Multifamily Trends in 2006
Four CCIMs share their insights on the market.
The multifamily sector has experienced steady growth and
returns during the past few years, fueled by the hot commercial real estate
market and low interest rates. But many in the industry wonder: How long can
the good times last?
Peter L. Mosca, president of BAK Communications in Howell,
N.J., and consultant to the CCIM Institute, sat down with four multifamily
industry experts to get their perspectives on what’s ahead in 2006 as well as
how to develop business in this competitive market. Participants included Mike
Anderson, CCIM, principal of RealSource in Salt Lake City; Brian Cook, CCIM, president
of Bridge Partners Realty in Cleveland; Mary A. Sawyer-Hutchins, CCIM, chief
executive officer of Real Estate Cash Flow Network in Bakersfield, Calif.; and
Steven A. Woodyard, CCIM, president of Woodyard Realty Corp. in Memphis, Tenn.
Mosca: Commercial real estate as an investment class is
being viewed in a new light and is considered to be an increasingly important
asset in the financial world. Will 2006 be a good year for investors in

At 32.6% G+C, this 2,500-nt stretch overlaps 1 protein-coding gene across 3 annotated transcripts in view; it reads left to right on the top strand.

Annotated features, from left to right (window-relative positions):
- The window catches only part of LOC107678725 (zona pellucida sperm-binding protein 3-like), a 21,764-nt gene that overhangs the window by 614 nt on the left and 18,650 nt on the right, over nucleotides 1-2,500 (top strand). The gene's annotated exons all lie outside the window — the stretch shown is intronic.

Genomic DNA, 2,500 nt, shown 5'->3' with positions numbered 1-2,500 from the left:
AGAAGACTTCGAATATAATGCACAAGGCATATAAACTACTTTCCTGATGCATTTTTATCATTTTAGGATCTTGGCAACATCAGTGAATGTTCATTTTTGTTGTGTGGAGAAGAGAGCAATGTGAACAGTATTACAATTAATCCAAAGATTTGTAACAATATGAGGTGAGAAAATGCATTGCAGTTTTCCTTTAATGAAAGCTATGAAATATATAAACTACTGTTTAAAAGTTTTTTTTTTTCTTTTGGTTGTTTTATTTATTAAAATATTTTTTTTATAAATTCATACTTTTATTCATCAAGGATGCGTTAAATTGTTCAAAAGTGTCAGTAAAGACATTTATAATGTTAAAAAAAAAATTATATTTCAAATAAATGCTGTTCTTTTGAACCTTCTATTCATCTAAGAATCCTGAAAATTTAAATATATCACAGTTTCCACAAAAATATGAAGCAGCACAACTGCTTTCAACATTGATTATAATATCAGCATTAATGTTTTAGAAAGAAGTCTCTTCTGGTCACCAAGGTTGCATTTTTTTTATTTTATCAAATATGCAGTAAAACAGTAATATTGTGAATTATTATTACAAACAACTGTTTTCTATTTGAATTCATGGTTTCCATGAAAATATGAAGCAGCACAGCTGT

Anderson: The year 2006 is probably the most promising we’ve
had in the last three or four, especially in class A apartment investments,
which will eventually trickle down to class B and C grades. Hyperinflationary
trends in the housing market due to excessive demand, fueled in part by low
interest rates, have forced most would-be first-time buyers out of the market.
Sawyer-Hutchins: This year was the highest in the last 12
for new home starts; however, skyrocketing construction costs and rising prices
are combining to transform affordability of entry-level housing into an
oxymoron. Class A and B rental properties are increasingly becoming the answer.
In addition to the lack of housing affordability, city and county governments
nationwide are placing temporary moratoria on new growth, encouraging buyers to
go back into cities. With construction of new apartments down and absorption
up, this is a good time to get into market cities like Memphis.